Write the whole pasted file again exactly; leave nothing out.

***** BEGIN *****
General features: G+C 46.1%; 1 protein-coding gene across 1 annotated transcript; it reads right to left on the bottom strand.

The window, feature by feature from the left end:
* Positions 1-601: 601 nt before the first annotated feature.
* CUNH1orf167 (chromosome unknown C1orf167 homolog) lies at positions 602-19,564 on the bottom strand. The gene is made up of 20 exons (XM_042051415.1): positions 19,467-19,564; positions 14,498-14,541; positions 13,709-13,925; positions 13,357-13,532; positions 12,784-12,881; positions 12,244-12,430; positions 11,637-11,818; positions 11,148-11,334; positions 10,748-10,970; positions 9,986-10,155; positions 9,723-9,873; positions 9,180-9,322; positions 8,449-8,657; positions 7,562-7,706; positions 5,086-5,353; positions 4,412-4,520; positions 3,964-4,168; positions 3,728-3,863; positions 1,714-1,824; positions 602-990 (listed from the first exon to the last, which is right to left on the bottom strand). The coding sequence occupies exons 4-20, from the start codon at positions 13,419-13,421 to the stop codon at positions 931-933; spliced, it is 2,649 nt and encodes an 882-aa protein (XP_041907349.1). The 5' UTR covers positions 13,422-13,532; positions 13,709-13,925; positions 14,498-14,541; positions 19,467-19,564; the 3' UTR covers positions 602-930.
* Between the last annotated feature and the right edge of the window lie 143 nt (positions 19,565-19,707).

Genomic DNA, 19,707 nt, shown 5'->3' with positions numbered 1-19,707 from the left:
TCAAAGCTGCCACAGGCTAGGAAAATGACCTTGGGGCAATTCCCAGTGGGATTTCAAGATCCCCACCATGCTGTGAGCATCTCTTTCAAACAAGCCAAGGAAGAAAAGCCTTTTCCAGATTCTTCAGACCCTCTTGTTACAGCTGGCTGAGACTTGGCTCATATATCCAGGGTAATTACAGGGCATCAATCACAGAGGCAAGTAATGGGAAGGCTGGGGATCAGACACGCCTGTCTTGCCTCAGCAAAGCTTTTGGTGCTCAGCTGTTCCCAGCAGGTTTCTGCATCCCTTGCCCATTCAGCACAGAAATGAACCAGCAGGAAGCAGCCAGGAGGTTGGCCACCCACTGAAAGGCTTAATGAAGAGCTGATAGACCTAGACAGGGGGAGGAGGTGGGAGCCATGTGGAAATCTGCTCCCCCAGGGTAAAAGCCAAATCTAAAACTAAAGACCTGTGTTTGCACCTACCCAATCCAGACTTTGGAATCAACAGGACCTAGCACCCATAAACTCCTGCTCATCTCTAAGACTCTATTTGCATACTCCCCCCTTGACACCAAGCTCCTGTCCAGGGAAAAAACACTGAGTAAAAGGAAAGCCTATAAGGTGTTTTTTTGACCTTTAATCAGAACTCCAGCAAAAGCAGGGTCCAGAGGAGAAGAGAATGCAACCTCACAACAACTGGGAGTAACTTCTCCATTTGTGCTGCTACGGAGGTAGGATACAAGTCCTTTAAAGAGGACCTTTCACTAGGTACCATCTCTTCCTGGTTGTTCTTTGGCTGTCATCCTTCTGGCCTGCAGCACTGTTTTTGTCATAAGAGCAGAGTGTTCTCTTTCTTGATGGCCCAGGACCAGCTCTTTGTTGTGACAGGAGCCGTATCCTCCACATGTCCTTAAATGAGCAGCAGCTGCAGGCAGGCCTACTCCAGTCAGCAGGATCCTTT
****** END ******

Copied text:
General features: G+C 46.1%; 1 protein-coding gene across 1 annotated transcript; it reads right to left on the bottom strand.

The window, feature by feature from the left end:
* Positions 1-601: 601 nt before the first annotated feature.
* CUNH1orf167 (chromosome unknown C1orf167 homolog) lies at positions 602-19,564 on the bottom strand. The gene is made up of 20 exons (XM_042051415.1): positions 19,467-19,564; positions 14,498-14,541; positions 13,709-13,925; positions 13,357-13,532; positions 12,784-12,881; positions 12,244-12,430; positions 11,637-11,818; positions 11,148-11,334; positions 10,748-10,970; positions 9,986-10,155; positions 9,723-9,873; positions 9,180-9,322; positions 8,449-8,657; positions 7,562-7,706; positions 5,086-5,353; positions 4,412-4,520; positions 3,964-4,168; positions 3,728-3,863; positions 1,714-1,824; positions 602-990 (listed from the first exon to the last, which is right to left on the bottom strand). The coding sequence occupies exons 4-20, from the start codon at positions 13,419-13,421 to the stop codon at positions 931-933; spliced, it is 2,649 nt and encodes an 882-aa protein (XP_041907349.1). The 5' UTR covers positions 13,422-13,532; positions 13,709-13,925; positions 14,498-14,541; positions 19,467-19,564; the 3' UTR covers positions 602-930.
* Between the last annotated feature and the right edge of the window lie 143 nt (positions 19,565-19,707).

Genomic DNA, 19,707 nt, shown 5'->3' with positions numbered 1-19,707 from the left:
TCAAAGCTGCCACAGGCTAGGAAAATGACCTTGGGGCAATTCCCAGTGGGATTTCAAGATCCCCACCATGCTGTGAGCATCTCTTTCAAACAAGCCAAGGAAGAAAAGCCTTTTCCAGATTCTTCAGACCCTCTTGTTACAGCTGGCTGAGACTTGGCTCATATATCCAGGGTAATTACAGGGCATCAATCACAGAGGCAAGTAATGGGAAGGCTGGGGATCAGACACGCCTGTCTTGCCTCAGCAAAGCTTTTGGTGCTCAGCTGTTCCCAGCAGGTTTCTGCATCCCTTGCCCATTCAGCACAGAAATGAACCAGCAGGAAGCAGCCAGGAGGTTGGCCACCCACTGAAAGGCTTAATGAAGAGCTGATAGACCTAGACAGGGGGAGGAGGTGGGAGCCATGTGGAAATCTGCTCCCCCAGGGTAAAAGCCAAATCTAAAACTAAAGACCTGTGTTTGCACCTACCCAATCCAGACTTTGGAATCAACAGGACCTAGCACCCATAAACTCCTGCTCATCTCTAAGACTCTATTTGCATACTCCCCCCTTGACACCAAGCTCCTGTCCAGGGAAAAAACACTGAGTAAAAGGAAAGCCTATAAGGTGTTTTTTTGACCTTTAATCAGAACTCCAGCAAAAGCAGGGTCCAGAGGAGAAGAGAATGCAACCTCACAACAACTGGGAGTAACTTCTCCATTTGTGCTGCTACGGAGGTAGGATACAAGTCCTTTAAAGAGGACCTTTCACTAGGTACCATCTCTTCCTGGTTGTTCTTTGGCTGTCATCCTTCTGGCCTGCAGCACTGTTTTTGTCATAAGAGCAGAGTGTTCTCTTTCTTGATGGCCCAGGACCAGCTCTTTGTTGTGACAGGAGCCGTATCCTCCACATGTCCTTAAATGAGCAGCAGCTGCAGGCAGGCCTACTCCAGTCAGCAGGATCCTTT